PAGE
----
As a water department representative, I was often sent to homes and businesses complaining of high water bills. Many times the customer would meet me at the door and say; “My bill is higher now then it was in mid-summer, and I’m not even watering now. There must be something wrong with the water meter. I have no leaks.”
Having worked in the water department for many years, I would explain this is highly unlikely. Water meters used to measure consumption in residential homes and small businesses are positive displacement meters. This means water must move through the meter for the meter to advance. It is impossible for the meter to move without water going through it. The water must be going somewhere.
First Thing to Check
First, take a look at the water meter. All water meters have a small needle, triangle or similar gauge on them referred to as a usage indicator. The indicator turns as water is being used. If no water is being used, there should be no movement on the water meter. None was so ever! Remember, it takes water going through the meter to make it move. If it is moving and no one or no device (IE: ice maker) is using water in the home, you have a leak.
Perhaps upon initial observation you find the meter is not moving. Take a moment to mark the usage indicator with a pencil, or a piece of tape. Wait a little while and check the meter again. If you haven’t turned any water on in the home, the usage indicator should be in the exact same place it was when you marked it. If it is not, water has moved through the meter and you have a leak some place.
Finding that Water Thief
Remember, at one time, water was the cheapest utility of them all. But those were the old days. Aging under ground infrastructure, population growth, pollution, EPA regulations, climate change, drought and scarcity of water have forced communities to invest in their water plants, replace water mains, and improve their treatment of sewage. All drive the cost of clean, drinkable water up.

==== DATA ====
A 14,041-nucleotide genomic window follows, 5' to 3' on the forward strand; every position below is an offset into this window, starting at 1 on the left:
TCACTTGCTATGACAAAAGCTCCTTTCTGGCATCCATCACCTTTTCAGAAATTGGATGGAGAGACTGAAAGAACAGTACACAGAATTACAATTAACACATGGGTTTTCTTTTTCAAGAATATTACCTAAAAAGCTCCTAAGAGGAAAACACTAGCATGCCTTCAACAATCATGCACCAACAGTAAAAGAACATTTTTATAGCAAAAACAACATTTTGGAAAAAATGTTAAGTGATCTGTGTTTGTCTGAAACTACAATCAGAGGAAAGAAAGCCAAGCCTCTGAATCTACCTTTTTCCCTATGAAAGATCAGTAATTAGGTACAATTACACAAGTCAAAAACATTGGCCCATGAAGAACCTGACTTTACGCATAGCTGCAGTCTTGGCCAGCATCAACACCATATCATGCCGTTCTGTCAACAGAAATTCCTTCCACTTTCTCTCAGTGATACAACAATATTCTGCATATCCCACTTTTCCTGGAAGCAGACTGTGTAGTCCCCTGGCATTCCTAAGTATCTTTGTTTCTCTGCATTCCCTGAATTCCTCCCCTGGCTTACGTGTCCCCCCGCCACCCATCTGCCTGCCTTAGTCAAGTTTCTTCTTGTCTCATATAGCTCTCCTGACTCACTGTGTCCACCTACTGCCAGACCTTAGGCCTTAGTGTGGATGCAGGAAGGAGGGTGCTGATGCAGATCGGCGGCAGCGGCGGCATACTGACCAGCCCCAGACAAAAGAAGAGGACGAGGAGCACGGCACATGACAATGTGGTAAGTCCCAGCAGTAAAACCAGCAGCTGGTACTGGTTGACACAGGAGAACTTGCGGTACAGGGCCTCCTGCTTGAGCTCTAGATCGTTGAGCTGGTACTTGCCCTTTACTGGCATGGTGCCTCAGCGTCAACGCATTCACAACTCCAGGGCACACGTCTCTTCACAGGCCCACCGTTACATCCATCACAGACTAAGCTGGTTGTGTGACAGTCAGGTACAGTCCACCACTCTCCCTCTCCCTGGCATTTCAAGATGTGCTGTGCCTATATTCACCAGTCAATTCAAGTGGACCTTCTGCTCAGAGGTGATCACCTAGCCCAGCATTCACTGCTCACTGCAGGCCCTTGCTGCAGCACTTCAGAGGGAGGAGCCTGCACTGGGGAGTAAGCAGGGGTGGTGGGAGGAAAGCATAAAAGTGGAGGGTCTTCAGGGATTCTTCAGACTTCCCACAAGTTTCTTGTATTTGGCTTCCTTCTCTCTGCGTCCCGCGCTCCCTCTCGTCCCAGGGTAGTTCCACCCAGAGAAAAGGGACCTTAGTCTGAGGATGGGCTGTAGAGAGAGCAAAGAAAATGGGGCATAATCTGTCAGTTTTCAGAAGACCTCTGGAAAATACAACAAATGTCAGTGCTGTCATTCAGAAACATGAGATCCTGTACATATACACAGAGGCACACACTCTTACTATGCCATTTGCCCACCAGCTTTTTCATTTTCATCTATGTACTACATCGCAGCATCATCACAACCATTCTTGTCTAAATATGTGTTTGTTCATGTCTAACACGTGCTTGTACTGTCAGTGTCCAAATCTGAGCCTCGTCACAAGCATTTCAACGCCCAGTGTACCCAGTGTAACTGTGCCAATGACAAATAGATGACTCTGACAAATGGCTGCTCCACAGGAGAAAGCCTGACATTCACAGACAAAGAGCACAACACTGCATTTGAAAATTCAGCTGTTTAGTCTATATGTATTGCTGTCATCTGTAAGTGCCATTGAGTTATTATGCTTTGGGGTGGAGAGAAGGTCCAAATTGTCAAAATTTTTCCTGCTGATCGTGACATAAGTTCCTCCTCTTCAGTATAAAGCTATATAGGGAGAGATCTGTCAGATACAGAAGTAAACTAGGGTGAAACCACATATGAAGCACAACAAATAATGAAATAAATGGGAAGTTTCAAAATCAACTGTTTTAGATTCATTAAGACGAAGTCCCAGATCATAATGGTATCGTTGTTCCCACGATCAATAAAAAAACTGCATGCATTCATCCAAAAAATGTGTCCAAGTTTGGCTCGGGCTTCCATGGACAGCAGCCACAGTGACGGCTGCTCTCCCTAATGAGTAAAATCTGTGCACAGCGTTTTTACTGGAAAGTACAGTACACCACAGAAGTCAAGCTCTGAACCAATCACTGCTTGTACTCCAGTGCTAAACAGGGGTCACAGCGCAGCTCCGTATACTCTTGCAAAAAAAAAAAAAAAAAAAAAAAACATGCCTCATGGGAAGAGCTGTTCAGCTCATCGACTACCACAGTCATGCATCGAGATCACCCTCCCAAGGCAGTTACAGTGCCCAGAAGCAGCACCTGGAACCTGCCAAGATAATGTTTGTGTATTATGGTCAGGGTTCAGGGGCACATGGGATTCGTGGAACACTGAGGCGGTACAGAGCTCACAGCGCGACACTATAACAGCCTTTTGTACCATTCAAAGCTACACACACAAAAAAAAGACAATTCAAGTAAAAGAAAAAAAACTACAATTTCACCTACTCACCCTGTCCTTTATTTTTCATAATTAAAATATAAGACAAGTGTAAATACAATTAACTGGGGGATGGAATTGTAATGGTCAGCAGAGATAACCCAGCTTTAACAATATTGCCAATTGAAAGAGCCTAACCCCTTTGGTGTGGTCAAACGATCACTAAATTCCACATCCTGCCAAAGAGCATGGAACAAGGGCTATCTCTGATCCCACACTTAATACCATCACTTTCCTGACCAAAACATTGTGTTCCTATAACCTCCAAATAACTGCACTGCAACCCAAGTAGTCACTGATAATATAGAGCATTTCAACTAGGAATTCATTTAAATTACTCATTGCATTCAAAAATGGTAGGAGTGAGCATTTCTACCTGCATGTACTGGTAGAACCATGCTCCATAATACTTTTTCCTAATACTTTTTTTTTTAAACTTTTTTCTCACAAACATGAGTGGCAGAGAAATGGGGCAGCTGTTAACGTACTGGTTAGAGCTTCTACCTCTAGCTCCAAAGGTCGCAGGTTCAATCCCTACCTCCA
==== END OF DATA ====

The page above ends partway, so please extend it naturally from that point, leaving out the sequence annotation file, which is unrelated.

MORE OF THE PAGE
A little drip on a faucet, which could be ignored years ago, can drive the cost of your bill up 20 or 30 dollars a month very easily today. If that drip is hot water, it is also running up your gas or electric bill. Remember, that drip is dripping 24 hours a day, 30 days a month. It doesn’t take much of a leak to run your bill up. And don’t forget that is on top of your normal usage. Fix those drips and your wallet and budget will thank you for it.
The biggest water thief of all however is sneaky and often quiet: The toilet. Many times the homeowner will never notice this thief stealing right from the monthly budget. Toilets are by far the biggest problem when it comes to high water bills. They can use water without being detected and often run up the water bill with little notice. They can also slowly run your bill up using a little more water each month as their efficiency and correct operation degrades.
Toilets – The Quiet Water Thief
Most toilets use a tank filled with water awaiting the next flush. When the toilet is flushed, water flows from the tank into the bowl and the weight of the water opens the flap valve in the drain of the bowl. The sewage and water go down the drain, the flapper closes, and the tank on the back of the toilet begins to fill with water again, waiting for the next flush.
However, toilets that are stealing water often don’t work so perfectly. Sometimes the float that is supposed to turn off the water supply when the tank reaches a certain level will stick, causing the customer to “giggle” the handle. Many times the float is set too high and needs adjusting, causing the water level in the tank to run into the over flow. And some times, the flapper at the bottom of the toilet doesn’t seal properly and water will escape the tank and go into the bowl slowly, eventually causing the float to drop and the water supply to fill the tank again.
Imagine this cycle happening over and over again, day in and day out, 30 days a month. Perhaps it started out slow and you never noticed because the toilet only cycled unnecessarily once or twice a day. As the leak progresses, so too will your water bill increase.
An easy way to check your toilet or toilets for leaks is an old tried and true method. Color the water in the tank of the toilet with food coloring. Make the water in the tank colored. Wait a little while. None of the colored water should get into the bowl of the toilet without flushing. If there is colored water in the bowl, your toilet is leaking water and helping to run up your water bill.
Also, if there is no colored water in the bowl when you check, make sure the water in the tank is still as colorful as it was when you began. If the colored water is gone, water is seeping into the over flow and bypassing the bowl.
Lastly, listen for leaks. Water escaping a pipe makes noise. With the house quiet, listen intently for a hissing sound, not just near the toilet but also in all your water use areas.
Remember, water in this day and age is expensive. Repair any drips or leaks you find, check, double check and check again those sneaky toilets, and be conscience about your water usage and you should have no trouble keeping your water bill reasonable.